Do in-plant alliances foster employment?

An instrument for responding to an imminent economic crisis or for increasing firm competitiveness

Institute for Employment Research (IAB), University of Erlangen-Nuremberg, and IZA, Germany

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Elevator pitch

In-plant alliances that tailor specific deviations from sectoral collective agreements on wages and working time are intended to hold down labor costs. These agreements enable reorganizations to respond to an imminent economic crisis or to improve competitiveness. They encourage social partners to take greater responsibility for employment issues. Both unions and works councils agree to such contracts because they see them as inevitable to avoid severe employment losses. Thus, these alliances substantially unburden public employment policy.

In-plant alliances preserve jobs in Germany

Key findings


In-plant alliances can help firms survive, save jobs, and foster employment.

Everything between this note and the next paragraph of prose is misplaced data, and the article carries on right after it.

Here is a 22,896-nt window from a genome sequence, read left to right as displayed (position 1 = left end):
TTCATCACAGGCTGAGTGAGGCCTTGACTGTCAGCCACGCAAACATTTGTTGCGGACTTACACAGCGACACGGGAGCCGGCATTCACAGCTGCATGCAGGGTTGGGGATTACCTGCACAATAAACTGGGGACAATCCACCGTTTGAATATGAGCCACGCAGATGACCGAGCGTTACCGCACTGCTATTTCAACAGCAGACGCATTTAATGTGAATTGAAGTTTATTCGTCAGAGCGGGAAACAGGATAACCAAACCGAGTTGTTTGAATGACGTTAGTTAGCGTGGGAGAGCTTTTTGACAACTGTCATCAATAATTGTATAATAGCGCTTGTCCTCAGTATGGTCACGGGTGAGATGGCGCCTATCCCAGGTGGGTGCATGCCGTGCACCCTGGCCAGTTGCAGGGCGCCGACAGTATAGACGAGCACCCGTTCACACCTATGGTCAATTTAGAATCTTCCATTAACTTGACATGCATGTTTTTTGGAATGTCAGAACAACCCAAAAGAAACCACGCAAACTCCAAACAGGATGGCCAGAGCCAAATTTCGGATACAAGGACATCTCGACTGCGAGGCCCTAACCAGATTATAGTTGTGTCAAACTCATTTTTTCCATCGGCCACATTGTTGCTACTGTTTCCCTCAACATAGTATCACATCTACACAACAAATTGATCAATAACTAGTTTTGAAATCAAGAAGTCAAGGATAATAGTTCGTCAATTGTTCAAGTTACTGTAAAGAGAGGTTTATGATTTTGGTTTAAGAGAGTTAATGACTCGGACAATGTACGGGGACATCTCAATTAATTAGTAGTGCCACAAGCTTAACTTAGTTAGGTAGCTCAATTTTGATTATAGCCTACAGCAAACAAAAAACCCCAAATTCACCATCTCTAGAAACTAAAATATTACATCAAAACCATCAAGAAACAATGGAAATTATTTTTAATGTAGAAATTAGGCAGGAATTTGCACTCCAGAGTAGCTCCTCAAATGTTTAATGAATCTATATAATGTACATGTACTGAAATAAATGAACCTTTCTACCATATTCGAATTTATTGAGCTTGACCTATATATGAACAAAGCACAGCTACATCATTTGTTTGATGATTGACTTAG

In-plant alliances reduce labor costs and thus indirectly foster a higher number of employees.

More flexible working-time regulations and reorganizations as part of in-plant alliances increase both labor productivity and firm competitiveness, contributing to an increase in employment as well.

In-plant alliances encourage social partners to take greater responsibility for employment issues.


Some pledges by employers for employment may be difficult to fulfill, especially if the firm’s economic situation deteriorates.

In-plant alliances tend to distort labor markets because they favor insiders over outsiders by restricting layoffs.

Employment expectations could be exaggerated if in-plant alliances are seen as bucking market trends.

In-plant alliances could erode sectoral collective agreements.

In-plant alliances cannot deviate “too much” from the collective agreement, because unions would not agree to that.

Author's main message

In-plant alliances can be good for employees because wages agreed in sectoral collective agreements may lead to severe employment losses during an economic crisis or if in-plant restructuring seems necessary to sustain or improve competitiveness. And their specifically tailored wage concessions, as well as flexible working-time arrangements and reorganizations, can be good for employers—and in the long term for employees. So policymakers should encourage the social partners to conclude in-plant alliances.

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